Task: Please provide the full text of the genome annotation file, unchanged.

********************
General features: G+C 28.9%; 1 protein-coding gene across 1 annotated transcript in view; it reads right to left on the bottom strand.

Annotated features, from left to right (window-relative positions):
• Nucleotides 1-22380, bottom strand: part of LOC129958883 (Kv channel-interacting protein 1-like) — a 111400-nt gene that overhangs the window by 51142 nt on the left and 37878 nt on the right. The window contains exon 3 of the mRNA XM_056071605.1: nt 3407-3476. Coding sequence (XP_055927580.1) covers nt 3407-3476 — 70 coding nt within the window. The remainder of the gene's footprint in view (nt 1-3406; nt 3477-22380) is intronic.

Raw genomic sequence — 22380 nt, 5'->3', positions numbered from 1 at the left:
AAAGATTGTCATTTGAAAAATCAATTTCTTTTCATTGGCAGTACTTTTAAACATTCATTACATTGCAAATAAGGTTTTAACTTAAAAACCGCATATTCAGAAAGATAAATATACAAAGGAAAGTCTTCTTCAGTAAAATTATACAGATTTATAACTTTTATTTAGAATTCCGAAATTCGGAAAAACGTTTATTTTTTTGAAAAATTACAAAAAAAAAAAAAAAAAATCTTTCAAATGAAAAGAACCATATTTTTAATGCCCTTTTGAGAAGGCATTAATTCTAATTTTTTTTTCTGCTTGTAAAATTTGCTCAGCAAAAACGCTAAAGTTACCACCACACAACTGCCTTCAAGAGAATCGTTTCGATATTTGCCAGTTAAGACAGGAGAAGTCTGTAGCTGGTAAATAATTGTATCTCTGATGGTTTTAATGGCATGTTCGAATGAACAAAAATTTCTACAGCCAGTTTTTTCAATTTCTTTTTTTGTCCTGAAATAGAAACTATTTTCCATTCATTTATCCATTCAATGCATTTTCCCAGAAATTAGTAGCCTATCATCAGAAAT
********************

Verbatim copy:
General features: G+C 28.9%; 1 protein-coding gene across 1 annotated transcript in view; it reads right to left on the bottom strand.

Annotated features, from left to right (window-relative positions):
• Nucleotides 1-22380, bottom strand: part of LOC129958883 (Kv channel-interacting protein 1-like) — a 111400-nt gene that overhangs the window by 51142 nt on the left and 37878 nt on the right. The window contains exon 3 of the mRNA XM_056071605.1: nt 3407-3476. Coding sequence (XP_055927580.1) covers nt 3407-3476 — 70 coding nt within the window. The remainder of the gene's footprint in view (nt 1-3406; nt 3477-22380) is intronic.

Raw genomic sequence — 22380 nt, 5'->3', positions numbered from 1 at the left:
AAAGATTGTCATTTGAAAAATCAATTTCTTTTCATTGGCAGTACTTTTAAACATTCATTACATTGCAAATAAGGTTTTAACTTAAAAACCGCATATTCAGAAAGATAAATATACAAAGGAAAGTCTTCTTCAGTAAAATTATACAGATTTATAACTTTTATTTAGAATTCCGAAATTCGGAAAAACGTTTATTTTTTTGAAAAATTACAAAAAAAAAAAAAAAAAATCTTTCAAATGAAAAGAACCATATTTTTAATGCCCTTTTGAGAAGGCATTAATTCTAATTTTTTTTTCTGCTTGTAAAATTTGCTCAGCAAAAACGCTAAAGTTACCACCACACAACTGCCTTCAAGAGAATCGTTTCGATATTTGCCAGTTAAGACAGGAGAAGTCTGTAGCTGGTAAATAATTGTATCTCTGATGGTTTTAATGGCATGTTCGAATGAACAAAAATTTCTACAGCCAGTTTTTTCAATTTCTTTTTTTGTCCTGAAATAGAAACTATTTTCCATTCATTTATCCATTCAATGCATTTTCCCAGAAATTAGTAGCCTATCATCAGAAAT